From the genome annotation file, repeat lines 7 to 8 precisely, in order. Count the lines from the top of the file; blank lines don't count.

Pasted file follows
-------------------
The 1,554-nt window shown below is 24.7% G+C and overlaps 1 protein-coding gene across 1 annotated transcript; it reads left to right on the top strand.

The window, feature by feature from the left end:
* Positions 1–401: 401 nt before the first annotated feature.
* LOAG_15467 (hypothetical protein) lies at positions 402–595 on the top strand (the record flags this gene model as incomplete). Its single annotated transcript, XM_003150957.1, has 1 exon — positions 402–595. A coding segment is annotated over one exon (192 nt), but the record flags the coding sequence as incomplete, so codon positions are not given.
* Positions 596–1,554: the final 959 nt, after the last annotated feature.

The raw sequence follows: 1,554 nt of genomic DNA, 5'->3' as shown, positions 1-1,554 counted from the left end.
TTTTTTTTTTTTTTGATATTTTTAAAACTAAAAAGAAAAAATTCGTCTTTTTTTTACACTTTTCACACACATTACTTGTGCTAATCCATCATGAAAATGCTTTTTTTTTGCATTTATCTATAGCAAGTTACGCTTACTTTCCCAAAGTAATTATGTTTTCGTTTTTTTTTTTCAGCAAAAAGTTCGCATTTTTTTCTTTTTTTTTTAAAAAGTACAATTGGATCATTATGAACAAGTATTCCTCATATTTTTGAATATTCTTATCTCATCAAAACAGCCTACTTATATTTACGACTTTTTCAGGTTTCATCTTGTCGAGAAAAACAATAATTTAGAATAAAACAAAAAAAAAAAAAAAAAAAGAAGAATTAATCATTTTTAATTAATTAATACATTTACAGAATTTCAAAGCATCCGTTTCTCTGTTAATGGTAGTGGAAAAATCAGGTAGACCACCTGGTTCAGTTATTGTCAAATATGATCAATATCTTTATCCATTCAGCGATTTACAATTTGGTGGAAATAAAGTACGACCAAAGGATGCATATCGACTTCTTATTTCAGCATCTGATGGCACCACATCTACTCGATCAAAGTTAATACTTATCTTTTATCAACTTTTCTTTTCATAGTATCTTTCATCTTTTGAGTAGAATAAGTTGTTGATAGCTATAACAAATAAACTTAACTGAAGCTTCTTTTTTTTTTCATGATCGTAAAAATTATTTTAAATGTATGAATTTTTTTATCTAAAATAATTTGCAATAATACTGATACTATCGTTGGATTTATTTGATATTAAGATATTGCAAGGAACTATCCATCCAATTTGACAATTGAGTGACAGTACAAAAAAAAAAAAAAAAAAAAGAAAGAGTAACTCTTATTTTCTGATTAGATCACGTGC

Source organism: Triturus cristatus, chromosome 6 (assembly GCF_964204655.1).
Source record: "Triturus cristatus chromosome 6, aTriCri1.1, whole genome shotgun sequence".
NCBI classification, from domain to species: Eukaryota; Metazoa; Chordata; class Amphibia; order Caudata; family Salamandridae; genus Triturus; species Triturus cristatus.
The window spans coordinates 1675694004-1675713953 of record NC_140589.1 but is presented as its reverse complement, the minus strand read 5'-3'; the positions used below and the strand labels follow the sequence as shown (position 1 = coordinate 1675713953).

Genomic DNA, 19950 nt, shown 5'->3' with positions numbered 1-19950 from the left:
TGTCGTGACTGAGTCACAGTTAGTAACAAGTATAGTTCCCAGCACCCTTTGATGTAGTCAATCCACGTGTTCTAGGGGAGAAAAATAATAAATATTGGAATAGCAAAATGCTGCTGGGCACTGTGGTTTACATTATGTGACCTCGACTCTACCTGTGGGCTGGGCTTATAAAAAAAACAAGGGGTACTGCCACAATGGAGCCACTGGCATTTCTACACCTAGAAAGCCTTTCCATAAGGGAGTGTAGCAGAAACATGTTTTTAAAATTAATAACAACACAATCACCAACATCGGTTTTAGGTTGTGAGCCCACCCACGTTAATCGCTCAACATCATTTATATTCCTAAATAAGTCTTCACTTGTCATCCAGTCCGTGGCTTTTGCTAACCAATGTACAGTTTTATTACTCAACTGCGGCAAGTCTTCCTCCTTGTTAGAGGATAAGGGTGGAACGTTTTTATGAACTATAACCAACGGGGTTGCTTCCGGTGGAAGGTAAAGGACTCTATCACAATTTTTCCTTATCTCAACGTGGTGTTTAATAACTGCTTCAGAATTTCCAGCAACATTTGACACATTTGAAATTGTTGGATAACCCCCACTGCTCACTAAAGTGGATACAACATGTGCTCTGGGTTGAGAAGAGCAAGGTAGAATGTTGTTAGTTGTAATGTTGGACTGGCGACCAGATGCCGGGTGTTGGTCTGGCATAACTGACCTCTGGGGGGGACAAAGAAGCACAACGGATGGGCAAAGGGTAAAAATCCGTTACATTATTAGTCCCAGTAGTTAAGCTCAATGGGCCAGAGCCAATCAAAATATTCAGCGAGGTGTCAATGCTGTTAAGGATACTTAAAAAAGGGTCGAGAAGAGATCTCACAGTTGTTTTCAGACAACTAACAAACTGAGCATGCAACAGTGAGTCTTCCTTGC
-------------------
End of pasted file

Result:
TTTTTTTTTTTTTTGATATTTTTAAAACTAAAAAGAAAAAATTCGTCTTTTTTTTACACTTTTCACACACATTACTTGTGCTAATCCATCATGAAAATGCTTTTTTTTTGCATTTATCTATAGCAAGTTACGCTTACTTTCCCAAAGTAATTATGTTTTCGTTTTTTTTTTTCAGCAAAAAGTTCGCATTTTTTTCTTTTTTTTTTAAAAAGTACAATTGGATCATTATGAACAAGTATTCCTCATATTTTTGAATATTCTTATCTCATCAAAACAGCCTACTTATATTTACGACTTTTTCAGGTTTCATCTTGTCGAGAAAAACAATAATTTAGAATAAAACAAAAAAAAAAAAAAAAAAAGAAGAATTAATCATTTTTAATTAATTAATACATTTACAGAATTTCAAAGCATCCGTTTCTCTGTTAATGGTAGTGGAAAAATCAGGTAGACCACCTGGTTCAGTTATTGTCAAATATGATCAATATCTTTATCCATTCAGCGATTTACAATTTGGTGGAAATAAAGTACGACCAAAGGATGCATATCGACTTCTTATTTCAGCATCTGATGGCACCACATCTACTCGATCAAAGTTAATACTTATCTTTTATCAACTTTTCTTTTCATAGTATCTTTCATCTTTTGAGTAGAATAAGTTGTTGATAGCTATAACAAATAAACTTAACTGAAGCTTCTTTTTTTTTTCATGATCGTAAAAATTATTTTAAATGTATGAATTTTTTTATCTAAAATAATTTGCAATAATACTGATACTATCGTTGGATTTATTTGATATTAAGATATTGCAAGGAACTATCCATCCAATTTGACAATTGAGTGACAGTACAAAAAAAAAAAAAAAAAAAAGAAAGAGTAACTCTTATTTTCTGATTAGATCACGTGC

Source organism: Triturus cristatus, chromosome 6 (assembly GCF_964204655.1).